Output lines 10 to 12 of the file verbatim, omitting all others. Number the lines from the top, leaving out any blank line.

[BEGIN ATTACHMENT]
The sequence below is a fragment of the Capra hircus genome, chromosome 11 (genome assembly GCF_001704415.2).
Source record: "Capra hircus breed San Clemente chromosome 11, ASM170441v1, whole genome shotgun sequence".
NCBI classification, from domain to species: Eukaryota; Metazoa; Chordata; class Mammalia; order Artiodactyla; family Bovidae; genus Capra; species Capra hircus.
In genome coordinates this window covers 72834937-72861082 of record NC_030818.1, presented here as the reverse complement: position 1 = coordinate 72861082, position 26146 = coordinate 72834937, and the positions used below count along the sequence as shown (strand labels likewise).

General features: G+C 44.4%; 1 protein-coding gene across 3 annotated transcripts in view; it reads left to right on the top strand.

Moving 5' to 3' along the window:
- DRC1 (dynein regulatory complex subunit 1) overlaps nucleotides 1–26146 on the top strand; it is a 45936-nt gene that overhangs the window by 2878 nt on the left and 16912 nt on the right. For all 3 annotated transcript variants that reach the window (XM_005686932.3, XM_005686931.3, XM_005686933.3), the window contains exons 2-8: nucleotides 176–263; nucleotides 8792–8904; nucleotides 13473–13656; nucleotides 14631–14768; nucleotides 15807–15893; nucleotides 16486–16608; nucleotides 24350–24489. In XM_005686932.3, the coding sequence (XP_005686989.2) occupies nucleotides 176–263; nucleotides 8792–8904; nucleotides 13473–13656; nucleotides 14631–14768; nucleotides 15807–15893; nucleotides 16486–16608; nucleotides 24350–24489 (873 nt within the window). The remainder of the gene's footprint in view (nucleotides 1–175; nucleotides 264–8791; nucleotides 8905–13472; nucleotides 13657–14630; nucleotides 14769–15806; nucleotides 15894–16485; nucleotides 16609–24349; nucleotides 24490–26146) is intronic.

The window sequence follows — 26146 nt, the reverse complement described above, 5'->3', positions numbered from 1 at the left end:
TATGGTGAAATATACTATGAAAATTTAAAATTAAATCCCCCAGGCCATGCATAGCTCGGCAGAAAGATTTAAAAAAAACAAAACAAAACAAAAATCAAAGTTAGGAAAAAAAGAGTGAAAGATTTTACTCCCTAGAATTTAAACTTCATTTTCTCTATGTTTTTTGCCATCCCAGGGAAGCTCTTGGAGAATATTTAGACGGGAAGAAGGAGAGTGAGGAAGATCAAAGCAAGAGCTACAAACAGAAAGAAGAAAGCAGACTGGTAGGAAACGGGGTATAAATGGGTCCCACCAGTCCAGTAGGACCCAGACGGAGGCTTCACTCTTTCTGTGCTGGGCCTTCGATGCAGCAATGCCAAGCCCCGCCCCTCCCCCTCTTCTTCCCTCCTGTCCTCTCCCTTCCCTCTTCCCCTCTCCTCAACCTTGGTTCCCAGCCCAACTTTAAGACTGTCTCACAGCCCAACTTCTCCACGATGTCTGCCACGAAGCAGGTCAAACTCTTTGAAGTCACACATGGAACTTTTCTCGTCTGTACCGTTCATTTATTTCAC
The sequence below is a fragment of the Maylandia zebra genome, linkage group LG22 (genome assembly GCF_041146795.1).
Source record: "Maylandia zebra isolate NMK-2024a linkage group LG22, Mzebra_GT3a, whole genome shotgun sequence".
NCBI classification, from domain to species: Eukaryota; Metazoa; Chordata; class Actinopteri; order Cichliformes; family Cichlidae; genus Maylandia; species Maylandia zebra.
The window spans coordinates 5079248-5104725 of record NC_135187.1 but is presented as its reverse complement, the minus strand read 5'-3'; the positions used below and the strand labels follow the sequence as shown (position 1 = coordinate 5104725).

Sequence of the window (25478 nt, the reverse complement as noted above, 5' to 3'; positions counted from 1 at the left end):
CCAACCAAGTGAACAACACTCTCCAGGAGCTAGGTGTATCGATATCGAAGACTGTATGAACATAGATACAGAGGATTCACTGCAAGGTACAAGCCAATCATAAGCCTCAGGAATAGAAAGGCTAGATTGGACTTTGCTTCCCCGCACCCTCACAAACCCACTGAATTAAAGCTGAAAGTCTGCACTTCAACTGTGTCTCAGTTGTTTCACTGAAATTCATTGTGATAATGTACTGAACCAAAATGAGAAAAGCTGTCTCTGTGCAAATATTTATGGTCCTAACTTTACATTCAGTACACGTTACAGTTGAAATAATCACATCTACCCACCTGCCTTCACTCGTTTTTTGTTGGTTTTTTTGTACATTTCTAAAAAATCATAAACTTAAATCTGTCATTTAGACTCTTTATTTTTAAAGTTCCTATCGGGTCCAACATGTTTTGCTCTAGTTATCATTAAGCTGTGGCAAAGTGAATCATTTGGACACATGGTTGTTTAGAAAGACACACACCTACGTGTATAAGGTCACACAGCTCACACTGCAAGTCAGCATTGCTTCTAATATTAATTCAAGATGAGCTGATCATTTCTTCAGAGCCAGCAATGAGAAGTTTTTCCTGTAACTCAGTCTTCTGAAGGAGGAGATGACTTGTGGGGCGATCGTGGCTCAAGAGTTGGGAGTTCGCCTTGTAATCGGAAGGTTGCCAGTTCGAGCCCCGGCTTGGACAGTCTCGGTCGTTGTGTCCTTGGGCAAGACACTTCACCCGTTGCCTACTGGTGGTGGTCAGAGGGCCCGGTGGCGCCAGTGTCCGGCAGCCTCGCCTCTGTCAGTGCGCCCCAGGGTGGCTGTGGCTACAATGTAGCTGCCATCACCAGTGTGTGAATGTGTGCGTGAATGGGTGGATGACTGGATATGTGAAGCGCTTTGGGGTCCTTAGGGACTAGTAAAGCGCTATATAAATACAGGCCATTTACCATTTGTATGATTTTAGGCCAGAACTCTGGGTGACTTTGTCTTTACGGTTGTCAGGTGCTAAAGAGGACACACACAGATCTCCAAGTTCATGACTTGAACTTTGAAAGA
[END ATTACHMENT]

The sequence below is a fragment of the Maylandia zebra genome, linkage group LG22 (genome assembly GCF_041146795.1).
Source record: "Maylandia zebra isolate NMK-2024a linkage group LG22, Mzebra_GT3a, whole genome shotgun sequence".
NCBI classification, from domain to species: Eukaryota; Metazoa; Chordata; class Actinopteri; order Cichliformes; family Cichlidae; genus Maylandia; species Maylandia zebra.